Quebecor Officials Feed Acquisition Rumors
MONTREAL—Pierre Peladeau, the late founder of Quebecor Printing, dreamed that one day it would be the largest commercial printing company in North America.
At a news conference following its annual shareholders meeting recently, Quebecor Printing officials did nothing to squelch rampant industry rumors that it is preparing to make an acquisition large enough to make that dream a reality.
Charles Cavell, president and chief executive, told reporters the group is looking over "a buffet table of opportunities filled with things that we can do." It can do them because of new debt refinancing that gives it access to US$1 billion of new bank credit.
When directly asked if Quebecor could manage a $1 billion acquisition, Cavell replied: "Could we? Yes we could. Will we? Time will tell."
Quebecor reported annual sales of US$3.8 billion last year, making it North America's second-largest commercial printer after the $5 billion, Chicago-based R.R. Donnelley & Sons.
Cavell admitted Quebecor has been approached by other commercial printers offering to sell assets or operating units. Cavell did not discuss the specific offers, but dropped two names: Big Flower Press Holdings and World Color Press.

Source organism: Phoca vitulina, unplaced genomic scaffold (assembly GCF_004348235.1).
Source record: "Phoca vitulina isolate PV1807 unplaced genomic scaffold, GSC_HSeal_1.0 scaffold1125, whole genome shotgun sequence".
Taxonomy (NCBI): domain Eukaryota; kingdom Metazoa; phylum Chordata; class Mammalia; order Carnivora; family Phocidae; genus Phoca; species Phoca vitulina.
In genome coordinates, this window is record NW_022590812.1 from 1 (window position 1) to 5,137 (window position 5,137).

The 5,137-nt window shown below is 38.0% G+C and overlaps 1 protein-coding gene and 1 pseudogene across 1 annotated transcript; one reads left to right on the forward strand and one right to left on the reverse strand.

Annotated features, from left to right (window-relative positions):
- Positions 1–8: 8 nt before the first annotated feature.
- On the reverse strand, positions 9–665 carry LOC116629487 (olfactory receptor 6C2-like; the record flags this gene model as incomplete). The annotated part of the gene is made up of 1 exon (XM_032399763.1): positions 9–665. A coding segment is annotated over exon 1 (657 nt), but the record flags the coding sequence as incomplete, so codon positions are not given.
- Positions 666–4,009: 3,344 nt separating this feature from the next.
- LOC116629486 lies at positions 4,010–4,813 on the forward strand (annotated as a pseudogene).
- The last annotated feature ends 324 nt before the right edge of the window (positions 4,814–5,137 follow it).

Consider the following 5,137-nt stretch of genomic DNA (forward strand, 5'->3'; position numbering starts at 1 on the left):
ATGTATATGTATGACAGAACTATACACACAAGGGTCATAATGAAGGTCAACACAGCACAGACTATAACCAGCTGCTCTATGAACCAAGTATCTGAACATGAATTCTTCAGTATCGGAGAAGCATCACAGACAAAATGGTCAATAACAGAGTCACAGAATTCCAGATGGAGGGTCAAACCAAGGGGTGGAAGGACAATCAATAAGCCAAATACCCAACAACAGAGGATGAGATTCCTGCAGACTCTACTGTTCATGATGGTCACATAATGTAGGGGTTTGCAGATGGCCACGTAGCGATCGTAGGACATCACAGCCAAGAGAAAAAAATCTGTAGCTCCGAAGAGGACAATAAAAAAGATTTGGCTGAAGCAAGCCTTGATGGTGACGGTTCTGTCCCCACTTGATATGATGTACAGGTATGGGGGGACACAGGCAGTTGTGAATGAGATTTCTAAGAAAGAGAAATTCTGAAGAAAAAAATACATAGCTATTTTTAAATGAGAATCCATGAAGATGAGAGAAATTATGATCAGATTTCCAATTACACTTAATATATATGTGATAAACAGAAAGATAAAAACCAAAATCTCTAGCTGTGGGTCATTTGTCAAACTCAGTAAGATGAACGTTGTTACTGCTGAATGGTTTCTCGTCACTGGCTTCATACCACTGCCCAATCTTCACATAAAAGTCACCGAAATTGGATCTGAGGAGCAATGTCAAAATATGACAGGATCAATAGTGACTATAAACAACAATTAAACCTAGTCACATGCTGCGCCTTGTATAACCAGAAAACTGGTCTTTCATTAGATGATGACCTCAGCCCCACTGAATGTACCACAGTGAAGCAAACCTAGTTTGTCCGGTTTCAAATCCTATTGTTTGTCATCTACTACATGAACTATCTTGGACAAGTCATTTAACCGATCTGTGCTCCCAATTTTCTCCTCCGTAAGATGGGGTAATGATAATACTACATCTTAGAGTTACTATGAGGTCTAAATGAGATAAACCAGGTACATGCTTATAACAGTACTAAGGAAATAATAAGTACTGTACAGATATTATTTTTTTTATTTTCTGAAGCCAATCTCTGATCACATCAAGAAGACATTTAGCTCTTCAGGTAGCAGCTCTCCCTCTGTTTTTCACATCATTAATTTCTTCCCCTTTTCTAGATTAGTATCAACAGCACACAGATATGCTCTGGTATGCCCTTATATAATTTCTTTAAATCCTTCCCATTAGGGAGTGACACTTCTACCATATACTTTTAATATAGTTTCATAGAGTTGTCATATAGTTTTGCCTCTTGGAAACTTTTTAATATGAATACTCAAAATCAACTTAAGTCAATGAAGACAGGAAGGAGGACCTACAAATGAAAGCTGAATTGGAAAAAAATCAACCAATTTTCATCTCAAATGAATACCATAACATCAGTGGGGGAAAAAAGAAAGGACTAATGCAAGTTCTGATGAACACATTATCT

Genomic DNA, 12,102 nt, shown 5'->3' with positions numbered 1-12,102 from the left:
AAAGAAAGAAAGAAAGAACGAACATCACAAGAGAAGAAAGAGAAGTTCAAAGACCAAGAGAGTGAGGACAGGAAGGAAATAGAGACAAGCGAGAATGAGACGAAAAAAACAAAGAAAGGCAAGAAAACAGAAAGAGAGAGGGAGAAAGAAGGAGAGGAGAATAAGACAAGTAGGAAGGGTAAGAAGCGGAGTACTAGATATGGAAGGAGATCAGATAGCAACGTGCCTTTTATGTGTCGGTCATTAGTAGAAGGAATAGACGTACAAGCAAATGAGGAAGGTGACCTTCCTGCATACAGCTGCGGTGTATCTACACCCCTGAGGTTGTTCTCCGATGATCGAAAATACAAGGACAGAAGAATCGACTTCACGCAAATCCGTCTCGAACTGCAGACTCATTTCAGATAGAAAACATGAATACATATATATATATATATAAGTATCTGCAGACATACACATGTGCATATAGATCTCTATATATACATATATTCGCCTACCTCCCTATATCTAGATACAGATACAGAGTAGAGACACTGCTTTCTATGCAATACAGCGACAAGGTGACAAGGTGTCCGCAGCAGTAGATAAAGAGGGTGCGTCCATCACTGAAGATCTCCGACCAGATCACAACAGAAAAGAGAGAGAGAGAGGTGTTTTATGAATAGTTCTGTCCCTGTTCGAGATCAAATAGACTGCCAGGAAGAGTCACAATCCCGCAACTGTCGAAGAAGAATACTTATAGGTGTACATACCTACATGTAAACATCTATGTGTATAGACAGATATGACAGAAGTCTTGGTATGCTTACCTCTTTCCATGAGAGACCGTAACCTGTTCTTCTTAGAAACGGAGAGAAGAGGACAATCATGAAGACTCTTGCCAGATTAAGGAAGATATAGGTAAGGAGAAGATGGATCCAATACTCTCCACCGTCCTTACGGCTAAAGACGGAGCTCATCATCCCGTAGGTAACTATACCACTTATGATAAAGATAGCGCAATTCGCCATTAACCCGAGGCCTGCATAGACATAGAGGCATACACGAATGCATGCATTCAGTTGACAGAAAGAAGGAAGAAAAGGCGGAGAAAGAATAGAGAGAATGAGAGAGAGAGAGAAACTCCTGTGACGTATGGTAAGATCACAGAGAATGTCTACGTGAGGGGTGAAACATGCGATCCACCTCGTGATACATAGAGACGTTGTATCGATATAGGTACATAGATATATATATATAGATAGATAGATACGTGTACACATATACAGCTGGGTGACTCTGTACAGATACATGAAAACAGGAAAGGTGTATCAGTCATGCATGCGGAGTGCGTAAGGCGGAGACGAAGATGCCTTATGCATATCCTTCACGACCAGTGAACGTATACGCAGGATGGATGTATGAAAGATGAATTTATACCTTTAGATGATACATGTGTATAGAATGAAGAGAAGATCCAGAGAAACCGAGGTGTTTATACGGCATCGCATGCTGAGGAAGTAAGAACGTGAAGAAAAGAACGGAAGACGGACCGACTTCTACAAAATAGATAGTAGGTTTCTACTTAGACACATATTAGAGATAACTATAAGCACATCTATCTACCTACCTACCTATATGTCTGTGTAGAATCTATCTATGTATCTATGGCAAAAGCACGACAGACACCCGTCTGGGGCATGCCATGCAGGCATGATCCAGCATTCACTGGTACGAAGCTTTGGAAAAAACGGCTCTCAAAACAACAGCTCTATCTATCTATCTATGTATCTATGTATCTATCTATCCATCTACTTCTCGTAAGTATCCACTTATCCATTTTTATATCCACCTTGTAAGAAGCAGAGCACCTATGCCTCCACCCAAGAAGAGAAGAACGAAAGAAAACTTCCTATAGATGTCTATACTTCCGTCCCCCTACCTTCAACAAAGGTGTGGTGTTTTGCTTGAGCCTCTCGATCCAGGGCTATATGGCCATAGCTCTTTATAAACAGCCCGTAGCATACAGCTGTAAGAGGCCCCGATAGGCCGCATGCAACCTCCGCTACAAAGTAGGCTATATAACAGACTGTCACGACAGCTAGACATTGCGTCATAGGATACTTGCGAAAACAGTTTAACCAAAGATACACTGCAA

New York-based advertising and marketing group Big Flower announced recently it was exploring strategic alternatives, including an outright sale of the company. Greenwich, CT-based World Color revealed—as part of its latest earnings reports—it was looking to eliminate redundant printing capacity acquired during its latest acquisitions.
What sort of deal is Quebecor looking for? Pierre Karl Peladeau, who has resigned as COO of Quebecor Printing and assumed the position of president and CEO of Quebecor Printing's corporate parent, Quebecor Inc., seemed to set the tone.
"We don't need to fall in love with the deal. We need to be assured that it will be accretive to earnings per share," Peladeau declared.
The company reported that revenues for its first quarter increased to US$911 million compared to US$882 million for the same quarter in 1998.
Cavell told Quebecor stockholders that the company's performance this quarter "once again shows the wisdom of being a diversified, global printer. While our North American business felt the lingering effects of last year's U.S. restructuring, our European and South American businesses' operating income was up significantly. Our consolidated operating margin is up compared to this time last year, and we are on track with improved efficiencies to generate stronger earnings."
Meanwhile, Quebecor can already claim to be the largest printer in South America. It attained that distinction following the acquisition of the printing assets of Buenos Aires-based Editorial Perfil, the largest publisher in Argentina, for US$12.5 million.
Concurrent with the acquisition, the company has signed a 10-year printing contract for Perfil's magazines, valued at approximately US$400 million (including paper).
Perfil's printing assets include Argentina's only rotogravure printing plant.